For one, it is difficult to say whether the problem in Europe is due to its soft states or its welfare orientation; the state has been far softer on companies and banks than common citizens. Second, we can’t overlook the fact that the overall volume of trade within Europe has risen substantially ever since the union; someone must have worked to produce all that. Third, more national governments of northern Europe reneged on the convergence criteria of a public debt cap even before the recession hit them than from the south who piled up sovereign debt after the recession.
For resurgence of trust in a union and the euro, of the kind that happened in the U.S., people in Europe will also need not only strategic, but moral and emotional reasons to repose that trust. Their strategic reason cannot be simply the benefits from a common market. In the long march to the European Union, the rise to power of Solidarity in Poland and the fall of the Berlin Wall in 1990 was the defining moment. The Maastricht Treaty in 1992, with its several pillars and convergence criteria, sealed the union on the basis of the idea of tempering extreme forms of nationalism and securing an enduring peace after suffering a thousand years of frequent wars.
Distinct culture its strength
The motivation to take each other’s interests into account while legislating and the will to a secular, not chauvinistic, foundation along with a belief in social justice, are not grounded in political alignments but in the idea of civic solidarity. Europe’s strength is that the distinctiveness of its culture is to be found no longer in a Christian political formation but in civic consciousness at the level of its towns, cities and islands. The yen for peace and the moral moorings of voters in Greece prompted them on June 17, 2012, to vote for repaying loans to stay with the euro. But the emotions aroused by human suffering due to worsening unemployment cannot be overlooked and the pound of flesh has to be cut without spilling a drop of blood.
Unfortunately, this does not seem likely. The pledges at G-20 by many countries to shore up the capital with the International Monetary Fund (IMF) to help in the euro crisis were disappointing. Neither was the problem of the volatility in currencies addressed nor can the tinkering by IMF, in tandem with the European Stability Mechanism (ESM), to try and impose the strict conditionality of gradual reduction in debt-GDP ratio, help matters much. The funds available with ESM are a meagre €500 billion. Bending the rule that only governments can borrow from it to allow banks to borrow directly is not a healthy development; long-term refinancing operations with banks, like has been done twice before, ought to be undertaken by the European Central Bank, not ESM.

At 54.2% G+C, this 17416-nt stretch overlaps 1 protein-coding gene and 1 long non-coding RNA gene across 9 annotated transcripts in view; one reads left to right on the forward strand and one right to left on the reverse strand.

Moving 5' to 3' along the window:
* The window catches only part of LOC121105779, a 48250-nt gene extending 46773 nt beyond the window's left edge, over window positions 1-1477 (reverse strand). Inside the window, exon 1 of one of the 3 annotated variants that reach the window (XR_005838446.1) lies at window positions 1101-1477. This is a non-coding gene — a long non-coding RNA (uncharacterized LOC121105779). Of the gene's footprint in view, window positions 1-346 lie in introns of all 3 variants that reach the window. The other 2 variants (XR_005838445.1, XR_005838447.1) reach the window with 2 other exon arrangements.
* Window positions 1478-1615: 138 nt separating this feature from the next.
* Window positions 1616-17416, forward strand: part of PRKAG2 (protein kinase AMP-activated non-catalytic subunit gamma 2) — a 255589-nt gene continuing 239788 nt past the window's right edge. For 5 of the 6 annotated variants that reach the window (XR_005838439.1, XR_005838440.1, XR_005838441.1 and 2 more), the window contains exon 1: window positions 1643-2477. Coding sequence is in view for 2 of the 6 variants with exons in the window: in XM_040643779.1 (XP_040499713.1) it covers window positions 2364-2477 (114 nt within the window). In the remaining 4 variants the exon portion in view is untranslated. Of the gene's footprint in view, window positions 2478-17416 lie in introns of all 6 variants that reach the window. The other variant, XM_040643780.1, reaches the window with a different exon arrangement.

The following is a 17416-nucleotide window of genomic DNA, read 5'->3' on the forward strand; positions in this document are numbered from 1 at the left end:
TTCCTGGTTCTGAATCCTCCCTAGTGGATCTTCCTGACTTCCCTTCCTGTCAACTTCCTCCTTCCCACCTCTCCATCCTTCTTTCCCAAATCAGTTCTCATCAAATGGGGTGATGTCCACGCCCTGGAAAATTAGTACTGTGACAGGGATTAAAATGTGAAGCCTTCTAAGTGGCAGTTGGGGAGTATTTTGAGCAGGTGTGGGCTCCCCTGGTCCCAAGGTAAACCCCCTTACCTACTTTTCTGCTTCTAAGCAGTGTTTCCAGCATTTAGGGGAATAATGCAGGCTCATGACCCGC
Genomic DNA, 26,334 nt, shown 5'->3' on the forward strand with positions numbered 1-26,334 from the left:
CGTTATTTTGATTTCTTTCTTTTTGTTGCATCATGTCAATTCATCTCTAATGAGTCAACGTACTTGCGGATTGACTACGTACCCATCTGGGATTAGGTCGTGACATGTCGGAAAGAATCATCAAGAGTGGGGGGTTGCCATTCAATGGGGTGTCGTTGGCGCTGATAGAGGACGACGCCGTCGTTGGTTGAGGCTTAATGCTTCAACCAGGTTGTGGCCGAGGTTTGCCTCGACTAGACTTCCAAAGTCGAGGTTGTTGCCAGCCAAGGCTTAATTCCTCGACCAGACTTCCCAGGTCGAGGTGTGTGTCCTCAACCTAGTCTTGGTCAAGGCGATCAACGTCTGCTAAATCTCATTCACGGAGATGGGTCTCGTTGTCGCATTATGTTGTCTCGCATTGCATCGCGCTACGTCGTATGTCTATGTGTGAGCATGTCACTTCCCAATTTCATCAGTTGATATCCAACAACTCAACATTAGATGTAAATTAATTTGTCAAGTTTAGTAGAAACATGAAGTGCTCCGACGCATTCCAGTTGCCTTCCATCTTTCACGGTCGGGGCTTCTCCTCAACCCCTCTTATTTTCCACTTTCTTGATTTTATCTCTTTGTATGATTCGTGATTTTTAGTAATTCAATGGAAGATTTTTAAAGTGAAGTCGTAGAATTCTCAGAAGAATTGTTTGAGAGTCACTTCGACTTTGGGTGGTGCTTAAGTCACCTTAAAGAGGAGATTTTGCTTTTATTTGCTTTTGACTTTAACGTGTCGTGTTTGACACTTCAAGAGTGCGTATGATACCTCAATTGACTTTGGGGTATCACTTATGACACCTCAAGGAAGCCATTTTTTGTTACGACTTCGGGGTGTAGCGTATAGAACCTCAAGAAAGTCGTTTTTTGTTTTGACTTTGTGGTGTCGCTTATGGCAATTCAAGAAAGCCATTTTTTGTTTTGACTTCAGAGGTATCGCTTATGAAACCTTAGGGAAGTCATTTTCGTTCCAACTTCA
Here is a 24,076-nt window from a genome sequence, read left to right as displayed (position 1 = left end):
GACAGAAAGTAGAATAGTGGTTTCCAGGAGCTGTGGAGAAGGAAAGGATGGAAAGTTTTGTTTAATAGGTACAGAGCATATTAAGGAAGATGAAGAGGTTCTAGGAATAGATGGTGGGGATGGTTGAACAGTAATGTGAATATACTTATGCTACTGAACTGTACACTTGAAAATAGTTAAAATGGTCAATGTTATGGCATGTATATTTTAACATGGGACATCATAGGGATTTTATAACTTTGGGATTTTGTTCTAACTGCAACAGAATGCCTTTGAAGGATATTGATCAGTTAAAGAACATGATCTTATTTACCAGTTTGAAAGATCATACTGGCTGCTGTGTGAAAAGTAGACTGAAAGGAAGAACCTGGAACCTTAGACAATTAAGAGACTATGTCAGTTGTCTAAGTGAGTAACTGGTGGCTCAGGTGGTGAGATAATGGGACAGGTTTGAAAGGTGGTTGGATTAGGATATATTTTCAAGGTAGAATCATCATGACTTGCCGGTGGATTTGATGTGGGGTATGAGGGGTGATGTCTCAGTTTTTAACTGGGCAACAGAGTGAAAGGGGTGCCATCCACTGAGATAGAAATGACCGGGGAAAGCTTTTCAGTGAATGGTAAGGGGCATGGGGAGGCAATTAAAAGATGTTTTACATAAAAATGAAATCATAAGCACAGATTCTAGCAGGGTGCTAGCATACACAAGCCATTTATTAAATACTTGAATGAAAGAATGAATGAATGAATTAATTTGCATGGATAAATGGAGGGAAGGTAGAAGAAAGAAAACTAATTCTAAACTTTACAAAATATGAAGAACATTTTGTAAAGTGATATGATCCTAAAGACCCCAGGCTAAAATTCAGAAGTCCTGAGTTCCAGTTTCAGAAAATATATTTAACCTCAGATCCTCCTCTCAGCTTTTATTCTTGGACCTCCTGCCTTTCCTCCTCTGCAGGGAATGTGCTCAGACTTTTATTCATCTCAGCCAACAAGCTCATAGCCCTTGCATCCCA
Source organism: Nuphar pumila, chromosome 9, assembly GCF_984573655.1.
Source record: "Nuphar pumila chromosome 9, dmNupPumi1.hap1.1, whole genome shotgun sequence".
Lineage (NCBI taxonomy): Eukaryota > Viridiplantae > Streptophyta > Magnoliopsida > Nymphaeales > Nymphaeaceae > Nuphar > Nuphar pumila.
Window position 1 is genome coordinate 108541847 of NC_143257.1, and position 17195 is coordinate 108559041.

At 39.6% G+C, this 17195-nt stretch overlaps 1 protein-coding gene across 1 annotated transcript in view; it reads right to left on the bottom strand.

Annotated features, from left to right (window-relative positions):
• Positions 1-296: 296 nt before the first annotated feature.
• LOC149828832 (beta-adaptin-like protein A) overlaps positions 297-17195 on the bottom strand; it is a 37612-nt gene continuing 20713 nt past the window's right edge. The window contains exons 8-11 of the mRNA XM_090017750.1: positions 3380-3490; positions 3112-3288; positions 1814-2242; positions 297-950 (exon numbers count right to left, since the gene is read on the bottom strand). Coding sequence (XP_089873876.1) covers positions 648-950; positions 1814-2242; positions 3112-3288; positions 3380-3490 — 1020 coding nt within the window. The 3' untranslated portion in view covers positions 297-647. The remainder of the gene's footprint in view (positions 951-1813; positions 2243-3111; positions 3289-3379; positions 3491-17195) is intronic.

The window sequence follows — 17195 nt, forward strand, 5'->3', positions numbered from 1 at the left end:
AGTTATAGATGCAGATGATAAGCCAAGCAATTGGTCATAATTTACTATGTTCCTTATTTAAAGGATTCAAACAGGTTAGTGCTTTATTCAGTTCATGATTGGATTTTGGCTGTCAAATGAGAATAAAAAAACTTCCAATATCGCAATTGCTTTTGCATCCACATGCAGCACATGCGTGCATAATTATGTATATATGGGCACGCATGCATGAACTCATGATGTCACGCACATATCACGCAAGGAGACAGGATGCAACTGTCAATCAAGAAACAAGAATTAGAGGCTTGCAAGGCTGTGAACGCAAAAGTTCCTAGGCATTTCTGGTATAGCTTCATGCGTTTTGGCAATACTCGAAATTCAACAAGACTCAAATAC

If the European Central Bank does not stand behind the euro, who does? Another option, of further lowering of interest rates by the European Central Bank, sounds promising, but since confidence has been eroded in the south, the greater gainers would be in the competitive north where loans would be more freely given by banks. The idea of floating eurobonds, or pooling of European debt, appears to be the only way out. Yes, Germany would have to accept higher interest rates than otherwise while the southern countries enjoy lower rates than they face now, but Germany is also the greatest beneficiary of trade within the EU and should bear the burden.
Instead of refusing to consider it because Germany thinks it is dangerously close to monetary financing of the member states which is prohibited by the treaty governing the euro, German Chancellor Angela Merkel needs to say “Yes, we can.” That would generate a trust among the Europeans, not just their governments, that their lives, not paper treaties, count for far more in the Union.
(Amitabh Mukhopadhyay is a commentator on social issues.)